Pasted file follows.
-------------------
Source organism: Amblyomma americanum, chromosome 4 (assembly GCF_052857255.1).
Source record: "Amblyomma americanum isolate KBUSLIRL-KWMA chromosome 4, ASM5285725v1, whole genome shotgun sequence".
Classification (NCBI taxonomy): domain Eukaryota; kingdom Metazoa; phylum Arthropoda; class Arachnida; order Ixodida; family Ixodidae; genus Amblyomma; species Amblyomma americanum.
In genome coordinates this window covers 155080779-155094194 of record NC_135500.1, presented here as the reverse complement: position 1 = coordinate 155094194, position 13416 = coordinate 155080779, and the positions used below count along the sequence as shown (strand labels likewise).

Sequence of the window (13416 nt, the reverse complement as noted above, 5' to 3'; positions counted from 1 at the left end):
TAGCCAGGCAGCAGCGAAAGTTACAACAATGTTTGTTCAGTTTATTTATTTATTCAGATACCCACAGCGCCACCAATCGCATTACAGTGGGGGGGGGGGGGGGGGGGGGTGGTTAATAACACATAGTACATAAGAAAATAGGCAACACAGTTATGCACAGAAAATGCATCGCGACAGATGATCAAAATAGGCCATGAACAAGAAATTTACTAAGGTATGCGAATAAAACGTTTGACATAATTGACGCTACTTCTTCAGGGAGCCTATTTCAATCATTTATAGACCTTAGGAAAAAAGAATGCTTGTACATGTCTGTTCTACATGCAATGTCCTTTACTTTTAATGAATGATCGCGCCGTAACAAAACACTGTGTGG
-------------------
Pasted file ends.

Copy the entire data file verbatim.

Source organism: Amblyomma americanum, chromosome 4 (assembly GCF_052857255.1).
Source record: "Amblyomma americanum isolate KBUSLIRL-KWMA chromosome 4, ASM5285725v1, whole genome shotgun sequence".
Classification (NCBI taxonomy): domain Eukaryota; kingdom Metazoa; phylum Arthropoda; class Arachnida; order Ixodida; family Ixodidae; genus Amblyomma; species Amblyomma americanum.
In genome coordinates this window covers 155080779-155094194 of record NC_135500.1, presented here as the reverse complement: position 1 = coordinate 155094194, position 13416 = coordinate 155080779, and the positions used below count along the sequence as shown (strand labels likewise).

Sequence of the window (13416 nt, the reverse complement as noted above, 5' to 3'; positions counted from 1 at the left end):
TAGCCAGGCAGCAGCGAAAGTTACAACAATGTTTGTTCAGTTTATTTATTTATTCAGATACCCACAGCGCCACCAATCGCATTACAGTGGGGGGGGGGGGGGGGGGGGGTGGTTAATAACACATAGTACATAAGAAAATAGGCAACACAGTTATGCACAGAAAATGCATCGCGACAGATGATCAAAATAGGCCATGAACAAGAAATTTACTAAGGTATGCGAATAAAACGTTTGACATAATTGACGCTACTTCTTCAGGGAGCCTATTTCAATCATTTATAGACCTTAGGAAAAAAGAATGCTTGTACATGTCTGTTCTACATGCAATGTCCTTTACTTTTAATGAATGATCGCGCCGTAACAAAACACTGTGTGG